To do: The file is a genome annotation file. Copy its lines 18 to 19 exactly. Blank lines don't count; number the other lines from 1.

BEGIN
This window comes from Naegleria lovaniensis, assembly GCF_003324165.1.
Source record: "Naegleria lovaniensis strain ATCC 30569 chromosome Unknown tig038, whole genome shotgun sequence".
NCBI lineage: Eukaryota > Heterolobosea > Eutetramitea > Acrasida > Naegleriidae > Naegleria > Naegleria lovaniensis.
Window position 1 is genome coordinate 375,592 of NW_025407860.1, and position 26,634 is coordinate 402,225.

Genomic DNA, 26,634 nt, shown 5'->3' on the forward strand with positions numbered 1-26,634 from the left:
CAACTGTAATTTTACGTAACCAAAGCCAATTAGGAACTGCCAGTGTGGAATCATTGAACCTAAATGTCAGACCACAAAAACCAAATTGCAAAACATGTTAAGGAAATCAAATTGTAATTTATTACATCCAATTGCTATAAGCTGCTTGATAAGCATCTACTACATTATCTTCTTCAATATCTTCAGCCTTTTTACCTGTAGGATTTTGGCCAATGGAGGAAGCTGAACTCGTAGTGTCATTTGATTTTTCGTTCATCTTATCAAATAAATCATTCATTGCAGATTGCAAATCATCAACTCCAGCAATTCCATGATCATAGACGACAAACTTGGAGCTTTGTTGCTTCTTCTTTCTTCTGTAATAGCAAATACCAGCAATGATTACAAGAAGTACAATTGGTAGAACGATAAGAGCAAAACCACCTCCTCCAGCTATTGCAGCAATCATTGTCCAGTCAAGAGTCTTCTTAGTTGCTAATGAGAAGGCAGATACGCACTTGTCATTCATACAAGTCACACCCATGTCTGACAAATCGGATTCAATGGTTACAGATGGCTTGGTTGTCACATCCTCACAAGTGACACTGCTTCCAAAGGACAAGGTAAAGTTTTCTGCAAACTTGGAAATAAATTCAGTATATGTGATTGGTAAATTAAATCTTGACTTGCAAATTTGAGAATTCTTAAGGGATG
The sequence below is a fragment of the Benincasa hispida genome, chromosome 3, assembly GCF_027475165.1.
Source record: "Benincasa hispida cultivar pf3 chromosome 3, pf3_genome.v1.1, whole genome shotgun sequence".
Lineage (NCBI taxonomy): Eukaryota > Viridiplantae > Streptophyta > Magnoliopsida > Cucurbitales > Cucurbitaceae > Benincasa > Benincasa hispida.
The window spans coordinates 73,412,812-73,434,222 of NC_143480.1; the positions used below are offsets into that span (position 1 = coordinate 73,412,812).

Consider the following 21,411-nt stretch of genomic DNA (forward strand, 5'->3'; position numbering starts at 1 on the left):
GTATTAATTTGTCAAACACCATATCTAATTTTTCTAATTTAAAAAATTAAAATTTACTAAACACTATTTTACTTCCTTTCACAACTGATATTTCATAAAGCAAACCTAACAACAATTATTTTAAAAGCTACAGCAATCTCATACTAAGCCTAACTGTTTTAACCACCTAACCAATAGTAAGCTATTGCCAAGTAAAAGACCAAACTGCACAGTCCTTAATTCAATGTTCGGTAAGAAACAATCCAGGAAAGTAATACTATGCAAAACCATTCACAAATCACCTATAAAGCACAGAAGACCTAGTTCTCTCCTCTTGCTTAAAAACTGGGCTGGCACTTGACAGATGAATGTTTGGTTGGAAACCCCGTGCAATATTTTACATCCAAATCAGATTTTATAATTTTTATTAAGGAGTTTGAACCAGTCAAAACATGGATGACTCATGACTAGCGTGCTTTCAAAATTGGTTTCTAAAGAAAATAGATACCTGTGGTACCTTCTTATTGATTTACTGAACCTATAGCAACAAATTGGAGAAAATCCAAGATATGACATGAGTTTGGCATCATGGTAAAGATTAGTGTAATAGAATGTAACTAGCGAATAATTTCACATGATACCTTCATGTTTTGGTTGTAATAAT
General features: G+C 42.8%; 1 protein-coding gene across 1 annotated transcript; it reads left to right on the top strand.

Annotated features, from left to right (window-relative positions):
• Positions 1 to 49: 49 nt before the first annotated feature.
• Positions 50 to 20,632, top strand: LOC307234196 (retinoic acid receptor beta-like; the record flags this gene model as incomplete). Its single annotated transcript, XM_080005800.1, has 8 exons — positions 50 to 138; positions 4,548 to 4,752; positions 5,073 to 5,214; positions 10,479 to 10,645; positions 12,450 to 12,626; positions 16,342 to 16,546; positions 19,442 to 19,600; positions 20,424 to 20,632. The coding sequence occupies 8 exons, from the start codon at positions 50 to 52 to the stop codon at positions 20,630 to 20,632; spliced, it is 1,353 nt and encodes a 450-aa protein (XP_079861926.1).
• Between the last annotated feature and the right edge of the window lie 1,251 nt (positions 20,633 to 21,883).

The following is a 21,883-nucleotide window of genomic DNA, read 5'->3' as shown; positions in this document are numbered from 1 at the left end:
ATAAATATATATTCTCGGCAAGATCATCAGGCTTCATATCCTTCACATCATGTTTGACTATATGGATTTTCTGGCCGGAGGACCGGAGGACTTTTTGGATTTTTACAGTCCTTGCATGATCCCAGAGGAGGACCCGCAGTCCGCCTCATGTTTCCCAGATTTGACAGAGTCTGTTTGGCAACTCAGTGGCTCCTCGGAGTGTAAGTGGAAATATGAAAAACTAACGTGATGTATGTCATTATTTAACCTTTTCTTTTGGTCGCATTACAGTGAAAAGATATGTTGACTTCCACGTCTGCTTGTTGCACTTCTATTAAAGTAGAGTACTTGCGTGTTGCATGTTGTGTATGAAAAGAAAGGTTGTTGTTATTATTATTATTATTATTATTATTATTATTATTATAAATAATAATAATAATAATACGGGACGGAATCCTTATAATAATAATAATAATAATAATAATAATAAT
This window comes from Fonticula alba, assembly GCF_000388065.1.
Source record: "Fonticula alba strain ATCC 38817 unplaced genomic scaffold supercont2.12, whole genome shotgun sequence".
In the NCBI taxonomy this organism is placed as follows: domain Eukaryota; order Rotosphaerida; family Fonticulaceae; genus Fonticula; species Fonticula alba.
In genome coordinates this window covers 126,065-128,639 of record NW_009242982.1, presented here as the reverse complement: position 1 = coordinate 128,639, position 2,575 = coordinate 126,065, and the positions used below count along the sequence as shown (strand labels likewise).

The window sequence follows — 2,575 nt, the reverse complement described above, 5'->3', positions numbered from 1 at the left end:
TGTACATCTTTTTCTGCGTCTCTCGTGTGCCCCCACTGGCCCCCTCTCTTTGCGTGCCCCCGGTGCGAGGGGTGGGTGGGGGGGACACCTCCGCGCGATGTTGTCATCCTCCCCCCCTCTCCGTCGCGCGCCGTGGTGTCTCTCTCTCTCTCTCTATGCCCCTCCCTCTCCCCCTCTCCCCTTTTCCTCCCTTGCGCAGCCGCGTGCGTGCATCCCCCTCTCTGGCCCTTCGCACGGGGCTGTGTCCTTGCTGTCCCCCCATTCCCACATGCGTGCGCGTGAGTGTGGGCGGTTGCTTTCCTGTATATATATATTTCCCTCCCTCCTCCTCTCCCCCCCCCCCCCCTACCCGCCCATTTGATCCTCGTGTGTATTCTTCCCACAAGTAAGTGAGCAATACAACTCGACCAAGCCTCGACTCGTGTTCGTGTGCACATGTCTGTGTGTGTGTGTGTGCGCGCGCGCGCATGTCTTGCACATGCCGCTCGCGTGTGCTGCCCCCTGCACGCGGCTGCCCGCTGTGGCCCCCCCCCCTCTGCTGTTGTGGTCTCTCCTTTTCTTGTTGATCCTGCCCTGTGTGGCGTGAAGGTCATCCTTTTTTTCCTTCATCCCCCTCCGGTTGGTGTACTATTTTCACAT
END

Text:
The following is a 21,883-nucleotide window of genomic DNA, read 5'->3' as shown; positions in this document are numbered from 1 at the left end:
ATAAATATATATTCTCGGCAAGATCATCAGGCTTCATATCCTTCACATCATGTTTGACTATATGGATTTTCTGGCCGGAGGACCGGAGGACTTTTTGGATTTTTACAGTCCTTGCATGATCCCAGAGGAGGACCCGCAGTCCGCCTCATGTTTCCCAGATTTGACAGAGTCTGTTTGGCAACTCAGTGGCTCCTCGGAGTGTAAGTGGAAATATGAAAAACTAACGTGATGTATGTCATTATTTAACCTTTTCTTTTGGTCGCATTACAGTGAAAAGATATGTTGACTTCCACGTCTGCTTGTTGCACTTCTATTAAAGTAGAGTACTTGCGTGTTGCATGTTGTGTATGAAAAGAAAGGTTGTTGTTATTATTATTATTATTATTATTATTATTATTATTATAAATAATAATAATAATAATACGGGACGGAATCCTTATAATAATAATAATAATAATAATAATAATAAT